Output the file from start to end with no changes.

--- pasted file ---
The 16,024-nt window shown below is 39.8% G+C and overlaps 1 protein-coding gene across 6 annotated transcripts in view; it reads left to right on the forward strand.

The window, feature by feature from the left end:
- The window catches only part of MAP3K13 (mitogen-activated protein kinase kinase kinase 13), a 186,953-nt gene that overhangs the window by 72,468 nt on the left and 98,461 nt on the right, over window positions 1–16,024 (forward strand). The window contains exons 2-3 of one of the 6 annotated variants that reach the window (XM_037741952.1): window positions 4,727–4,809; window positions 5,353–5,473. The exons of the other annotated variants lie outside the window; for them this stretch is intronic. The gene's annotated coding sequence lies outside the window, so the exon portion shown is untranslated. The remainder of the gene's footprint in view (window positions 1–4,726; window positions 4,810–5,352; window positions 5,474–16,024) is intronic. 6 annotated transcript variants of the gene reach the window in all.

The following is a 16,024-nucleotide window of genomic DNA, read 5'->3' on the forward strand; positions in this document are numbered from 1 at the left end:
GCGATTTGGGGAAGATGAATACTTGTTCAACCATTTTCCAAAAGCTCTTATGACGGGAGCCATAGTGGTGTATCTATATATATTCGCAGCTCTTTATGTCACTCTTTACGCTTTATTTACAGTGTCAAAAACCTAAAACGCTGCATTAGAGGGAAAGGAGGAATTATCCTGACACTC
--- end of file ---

The 16,024-nt window shown below is 39.8% G+C and overlaps 1 protein-coding gene across 6 annotated transcripts in view; it reads left to right on the forward strand.

The window, feature by feature from the left end:
- The window catches only part of MAP3K13 (mitogen-activated protein kinase kinase kinase 13), a 186,953-nt gene that overhangs the window by 72,468 nt on the left and 98,461 nt on the right, over window positions 1–16,024 (forward strand). The window contains exons 2-3 of one of the 6 annotated variants that reach the window (XM_037741952.1): window positions 4,727–4,809; window positions 5,353–5,473. The exons of the other annotated variants lie outside the window; for them this stretch is intronic. The gene's annotated coding sequence lies outside the window, so the exon portion shown is untranslated. The remainder of the gene's footprint in view (window positions 1–4,726; window positions 4,810–5,352; window positions 5,474–16,024) is intronic. 6 annotated transcript variants of the gene reach the window in all.

The following is a 16,024-nucleotide window of genomic DNA, read 5'->3' on the forward strand; positions in this document are numbered from 1 at the left end:
GCGATTTGGGGAAGATGAATACTTGTTCAACCATTTTCCAAAAGCTCTTATGACGGGAGCCATAGTGGTGTATCTATATATATTCGCAGCTCTTTATGTCACTCTTTACGCTTTATTTACAGTGTCAAAAACCTAAAACGCTGCATTAGAGGGAAAGGAGGAATTATCCTGACACTC